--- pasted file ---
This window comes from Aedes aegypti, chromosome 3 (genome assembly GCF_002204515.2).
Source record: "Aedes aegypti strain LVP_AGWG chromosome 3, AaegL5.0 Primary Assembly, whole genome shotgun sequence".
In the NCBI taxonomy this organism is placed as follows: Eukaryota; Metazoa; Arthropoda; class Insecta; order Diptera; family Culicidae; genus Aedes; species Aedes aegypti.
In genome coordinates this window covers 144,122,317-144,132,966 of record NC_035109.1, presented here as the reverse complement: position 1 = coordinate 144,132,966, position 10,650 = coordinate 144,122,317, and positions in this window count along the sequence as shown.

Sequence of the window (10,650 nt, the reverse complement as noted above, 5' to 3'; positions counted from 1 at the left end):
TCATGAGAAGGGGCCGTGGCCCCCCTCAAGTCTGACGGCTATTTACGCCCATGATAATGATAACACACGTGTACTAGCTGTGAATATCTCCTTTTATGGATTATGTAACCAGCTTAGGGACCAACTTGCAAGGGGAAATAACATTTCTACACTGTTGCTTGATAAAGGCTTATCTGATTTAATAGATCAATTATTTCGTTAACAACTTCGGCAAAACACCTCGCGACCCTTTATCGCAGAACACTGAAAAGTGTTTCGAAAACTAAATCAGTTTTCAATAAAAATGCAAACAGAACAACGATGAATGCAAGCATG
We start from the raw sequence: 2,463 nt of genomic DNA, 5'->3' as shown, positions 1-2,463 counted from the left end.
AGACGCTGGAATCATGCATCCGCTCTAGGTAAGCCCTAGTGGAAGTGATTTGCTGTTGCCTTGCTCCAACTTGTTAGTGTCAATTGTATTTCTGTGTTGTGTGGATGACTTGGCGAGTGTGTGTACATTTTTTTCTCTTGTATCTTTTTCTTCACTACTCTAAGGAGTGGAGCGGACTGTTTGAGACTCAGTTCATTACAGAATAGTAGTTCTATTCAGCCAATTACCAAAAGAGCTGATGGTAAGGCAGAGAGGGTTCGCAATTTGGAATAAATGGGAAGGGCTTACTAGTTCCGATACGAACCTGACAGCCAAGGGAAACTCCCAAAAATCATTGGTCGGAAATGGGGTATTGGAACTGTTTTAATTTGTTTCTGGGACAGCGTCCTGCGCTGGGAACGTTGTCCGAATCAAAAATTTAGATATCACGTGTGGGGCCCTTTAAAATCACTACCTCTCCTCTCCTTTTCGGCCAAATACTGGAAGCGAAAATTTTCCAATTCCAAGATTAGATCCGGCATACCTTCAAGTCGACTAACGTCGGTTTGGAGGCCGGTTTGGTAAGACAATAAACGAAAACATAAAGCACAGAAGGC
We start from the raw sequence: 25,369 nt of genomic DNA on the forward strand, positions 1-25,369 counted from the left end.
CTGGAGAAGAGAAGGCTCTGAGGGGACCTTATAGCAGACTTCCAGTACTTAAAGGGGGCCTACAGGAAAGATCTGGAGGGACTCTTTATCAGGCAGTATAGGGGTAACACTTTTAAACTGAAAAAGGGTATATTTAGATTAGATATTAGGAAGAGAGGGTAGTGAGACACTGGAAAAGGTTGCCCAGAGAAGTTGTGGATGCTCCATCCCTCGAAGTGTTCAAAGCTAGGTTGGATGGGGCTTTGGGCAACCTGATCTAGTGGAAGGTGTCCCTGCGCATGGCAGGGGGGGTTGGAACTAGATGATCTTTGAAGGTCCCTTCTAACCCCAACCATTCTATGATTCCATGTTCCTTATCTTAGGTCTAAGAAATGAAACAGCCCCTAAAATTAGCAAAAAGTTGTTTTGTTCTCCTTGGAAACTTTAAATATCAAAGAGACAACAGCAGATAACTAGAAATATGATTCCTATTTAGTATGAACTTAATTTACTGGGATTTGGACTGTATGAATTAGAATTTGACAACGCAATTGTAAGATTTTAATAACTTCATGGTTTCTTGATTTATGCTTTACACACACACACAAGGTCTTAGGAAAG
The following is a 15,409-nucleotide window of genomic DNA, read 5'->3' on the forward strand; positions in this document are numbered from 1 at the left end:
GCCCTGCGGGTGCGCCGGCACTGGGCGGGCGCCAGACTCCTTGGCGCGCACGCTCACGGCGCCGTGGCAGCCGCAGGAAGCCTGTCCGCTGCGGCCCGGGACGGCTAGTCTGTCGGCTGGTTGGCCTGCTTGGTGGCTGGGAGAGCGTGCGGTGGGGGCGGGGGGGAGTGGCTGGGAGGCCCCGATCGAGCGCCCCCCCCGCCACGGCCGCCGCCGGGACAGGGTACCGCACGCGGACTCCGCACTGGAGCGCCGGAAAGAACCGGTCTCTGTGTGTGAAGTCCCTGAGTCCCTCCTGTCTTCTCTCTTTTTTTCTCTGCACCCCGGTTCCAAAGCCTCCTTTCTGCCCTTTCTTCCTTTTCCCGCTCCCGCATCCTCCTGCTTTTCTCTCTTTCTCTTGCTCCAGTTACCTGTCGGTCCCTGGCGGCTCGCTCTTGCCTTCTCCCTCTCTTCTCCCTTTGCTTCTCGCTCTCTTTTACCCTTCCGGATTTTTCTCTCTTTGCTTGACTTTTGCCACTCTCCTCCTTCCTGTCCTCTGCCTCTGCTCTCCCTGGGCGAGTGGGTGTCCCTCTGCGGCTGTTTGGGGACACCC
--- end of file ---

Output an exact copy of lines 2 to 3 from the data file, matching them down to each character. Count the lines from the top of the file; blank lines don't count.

Source record: "Aedes aegypti strain LVP_AGWG chromosome 3, AaegL5.0 Primary Assembly, whole genome shotgun sequence".
In the NCBI taxonomy this organism is placed as follows: Eukaryota; Metazoa; Arthropoda; class Insecta; order Diptera; family Culicidae; genus Aedes; species Aedes aegypti.